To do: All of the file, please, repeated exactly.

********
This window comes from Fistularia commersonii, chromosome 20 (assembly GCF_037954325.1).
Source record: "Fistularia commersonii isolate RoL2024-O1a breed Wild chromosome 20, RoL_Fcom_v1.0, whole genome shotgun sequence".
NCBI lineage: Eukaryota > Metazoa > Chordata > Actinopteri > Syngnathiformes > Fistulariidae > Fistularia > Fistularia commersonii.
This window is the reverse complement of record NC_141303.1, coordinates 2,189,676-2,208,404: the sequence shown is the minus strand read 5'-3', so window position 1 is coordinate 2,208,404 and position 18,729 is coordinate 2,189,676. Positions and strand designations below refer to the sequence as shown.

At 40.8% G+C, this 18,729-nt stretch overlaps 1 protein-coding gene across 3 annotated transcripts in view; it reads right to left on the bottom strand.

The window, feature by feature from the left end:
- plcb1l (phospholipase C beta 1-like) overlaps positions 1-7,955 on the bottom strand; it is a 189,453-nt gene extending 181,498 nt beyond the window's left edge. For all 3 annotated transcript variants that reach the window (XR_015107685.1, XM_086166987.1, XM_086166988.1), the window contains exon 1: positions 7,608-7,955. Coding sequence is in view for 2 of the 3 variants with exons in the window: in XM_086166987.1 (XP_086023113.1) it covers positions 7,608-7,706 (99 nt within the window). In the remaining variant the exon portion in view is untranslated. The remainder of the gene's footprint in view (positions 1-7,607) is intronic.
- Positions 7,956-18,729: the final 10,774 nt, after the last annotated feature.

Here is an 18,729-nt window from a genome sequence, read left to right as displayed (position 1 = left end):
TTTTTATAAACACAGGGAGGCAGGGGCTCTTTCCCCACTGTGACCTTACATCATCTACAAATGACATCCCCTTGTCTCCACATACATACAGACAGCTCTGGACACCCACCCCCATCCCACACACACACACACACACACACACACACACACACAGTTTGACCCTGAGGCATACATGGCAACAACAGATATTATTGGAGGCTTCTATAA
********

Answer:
This window comes from Fistularia commersonii, chromosome 20 (assembly GCF_037954325.1).
Source record: "Fistularia commersonii isolate RoL2024-O1a breed Wild chromosome 20, RoL_Fcom_v1.0, whole genome shotgun sequence".
NCBI lineage: Eukaryota > Metazoa > Chordata > Actinopteri > Syngnathiformes > Fistulariidae > Fistularia > Fistularia commersonii.
This window is the reverse complement of record NC_141303.1, coordinates 2,189,676-2,208,404: the sequence shown is the minus strand read 5'-3', so window position 1 is coordinate 2,208,404 and position 18,729 is coordinate 2,189,676. Positions and strand designations below refer to the sequence as shown.

At 40.8% G+C, this 18,729-nt stretch overlaps 1 protein-coding gene across 3 annotated transcripts in view; it reads right to left on the bottom strand.

The window, feature by feature from the left end:
- plcb1l (phospholipase C beta 1-like) overlaps positions 1-7,955 on the bottom strand; it is a 189,453-nt gene extending 181,498 nt beyond the window's left edge. For all 3 annotated transcript variants that reach the window (XR_015107685.1, XM_086166987.1, XM_086166988.1), the window contains exon 1: positions 7,608-7,955. Coding sequence is in view for 2 of the 3 variants with exons in the window: in XM_086166987.1 (XP_086023113.1) it covers positions 7,608-7,706 (99 nt within the window). In the remaining variant the exon portion in view is untranslated. The remainder of the gene's footprint in view (positions 1-7,607) is intronic.
- Positions 7,956-18,729: the final 10,774 nt, after the last annotated feature.

Here is an 18,729-nt window from a genome sequence, read left to right as displayed (position 1 = left end):
TTTTTATAAACACAGGGAGGCAGGGGCTCTTTCCCCACTGTGACCTTACATCATCTACAAATGACATCCCCTTGTCTCCACATACATACAGACAGCTCTGGACACCCACCCCCATCCCACACACACACACACACACACACACACACACACACAGTTTGACCCTGAGGCATACATGGCAACAACAGATATTATTGGAGGCTTCTATAA